A traditional honour song was performed on the shoreline of the Thompson River and tobacco was put in the water as part of a ceremony to bring home the spirits of the many children who were forced to attend the Kamloops Indian Residential School.
Many of them crammed onto cattle trucks from communities across B.C.
For family members and survivors – it was very emotional.
The Adams Lake Indian Band organized this event to bring home the spirits of their children who attended the residential school – with the belief that many are trapped inside this building after enduring horrific abuses – and others never made it home.
“The 215 found in the graves we are going to honour them with some prayers with some songs with some unity,” says Cliff Arnouse, chief of the Adams Lake Indian Band.
Countless stories have emerged of former students who would run away through a field in the front of the school, along the riverbank and end up at the red bridge – but they didn’t know which way was home. They would eventually be caught and brought back to the school and severely punished.
The Walking Our Spirits Home was organized to bring the spirits home and began on the red bridge with close to 400 descendants, survivors, supporters and leaders. APTN News met Leonard Ignace along the walk.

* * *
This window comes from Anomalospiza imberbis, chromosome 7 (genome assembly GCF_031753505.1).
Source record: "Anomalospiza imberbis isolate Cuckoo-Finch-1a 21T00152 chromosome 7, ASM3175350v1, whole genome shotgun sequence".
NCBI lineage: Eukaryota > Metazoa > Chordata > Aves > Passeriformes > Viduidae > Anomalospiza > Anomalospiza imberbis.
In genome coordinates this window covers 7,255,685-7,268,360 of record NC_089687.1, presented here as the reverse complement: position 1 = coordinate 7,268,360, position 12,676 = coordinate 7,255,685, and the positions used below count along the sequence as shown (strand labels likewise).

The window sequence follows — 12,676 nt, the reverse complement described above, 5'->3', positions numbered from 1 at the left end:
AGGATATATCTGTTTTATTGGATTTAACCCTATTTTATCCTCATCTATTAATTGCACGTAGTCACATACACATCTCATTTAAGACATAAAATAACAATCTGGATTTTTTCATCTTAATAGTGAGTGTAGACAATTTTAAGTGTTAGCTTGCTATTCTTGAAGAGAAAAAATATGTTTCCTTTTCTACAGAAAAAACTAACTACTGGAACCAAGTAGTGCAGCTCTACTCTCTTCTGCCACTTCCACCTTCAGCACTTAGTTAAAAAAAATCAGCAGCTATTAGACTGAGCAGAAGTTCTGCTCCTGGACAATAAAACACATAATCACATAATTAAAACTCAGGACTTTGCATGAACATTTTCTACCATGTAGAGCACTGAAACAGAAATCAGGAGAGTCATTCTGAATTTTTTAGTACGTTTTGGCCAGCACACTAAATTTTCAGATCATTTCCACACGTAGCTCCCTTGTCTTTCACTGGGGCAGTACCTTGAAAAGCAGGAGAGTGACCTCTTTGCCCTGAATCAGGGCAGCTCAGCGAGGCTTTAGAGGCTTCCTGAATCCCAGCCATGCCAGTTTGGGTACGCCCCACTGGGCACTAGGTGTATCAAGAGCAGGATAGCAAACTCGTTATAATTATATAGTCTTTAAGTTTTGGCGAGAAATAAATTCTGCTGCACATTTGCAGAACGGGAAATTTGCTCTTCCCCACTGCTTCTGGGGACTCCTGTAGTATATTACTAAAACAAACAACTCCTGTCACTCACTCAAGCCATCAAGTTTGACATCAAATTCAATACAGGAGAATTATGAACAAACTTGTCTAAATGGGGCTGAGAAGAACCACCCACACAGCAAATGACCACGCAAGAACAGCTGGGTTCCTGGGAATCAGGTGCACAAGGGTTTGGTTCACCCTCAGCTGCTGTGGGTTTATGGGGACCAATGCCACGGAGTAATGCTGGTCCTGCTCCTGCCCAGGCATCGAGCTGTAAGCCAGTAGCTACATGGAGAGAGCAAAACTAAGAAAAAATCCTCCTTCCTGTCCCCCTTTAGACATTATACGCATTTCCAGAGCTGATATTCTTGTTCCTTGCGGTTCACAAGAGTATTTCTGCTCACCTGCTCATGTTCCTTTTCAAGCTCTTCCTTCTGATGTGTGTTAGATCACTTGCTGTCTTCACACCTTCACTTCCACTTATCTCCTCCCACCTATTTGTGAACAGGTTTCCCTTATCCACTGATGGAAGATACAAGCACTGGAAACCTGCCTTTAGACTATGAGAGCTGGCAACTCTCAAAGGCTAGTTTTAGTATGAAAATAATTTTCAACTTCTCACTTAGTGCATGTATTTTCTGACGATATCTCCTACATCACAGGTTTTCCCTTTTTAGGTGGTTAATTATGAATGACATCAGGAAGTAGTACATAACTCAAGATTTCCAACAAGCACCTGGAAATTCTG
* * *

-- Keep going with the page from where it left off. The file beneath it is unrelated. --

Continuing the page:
“My three sisters went to the residential school here and they all passed away because of the abuse they suffered in there – it wasn’t a good story,” says Leonard as he carried pictures of his late sisters.
The walkers then gathered in the pow wow arbour before going the rest of the way. The discovery of the 215 graves was heavy on everyone’s mind knowing that just steps away they laid here in unmarked graves until now – confirming what survivors have been saying for years.
Kukpi7 Wayne Christian, Chief of the Splatsin First Nation spoke to the crowd.
“Some carried this for 80 years. Seventy, 60, 50, 40 years they carried these memories they carried these stories so these children today they’ve shown themselves to the world and they’ve shown themselves for a very specific purpose – its to heal,” she says.
The Tk’emlups te Sepwpemc say they will continue to offer full support to all the Nations that want to conduct ceremonies for the children found so far.
The Walking the Spirits Home walk began with elders in wagons pulled by a team of horses, kids being pushed in strollers and families and supporters walking to honour the lost children.
We caught up with Leonard Ignace again as the walkers were leaving the school grounds and we asked him this question.
He’s asked when he looks back at that building right now what does he see?
As Leonard stared back at the former school he says, “Trauma, abuse, physical, mental, sexual, and I just want to use flaming arrow- it’s just an eye sore for all the victims of what happened every time they drive by I imagine its just bringing back memories of what happened to them.”
The walk lasted three days and ended 65 km away on the Adams Lake Indian Band traditional territory with drummers lined up welcoming the spirits of the children home finally.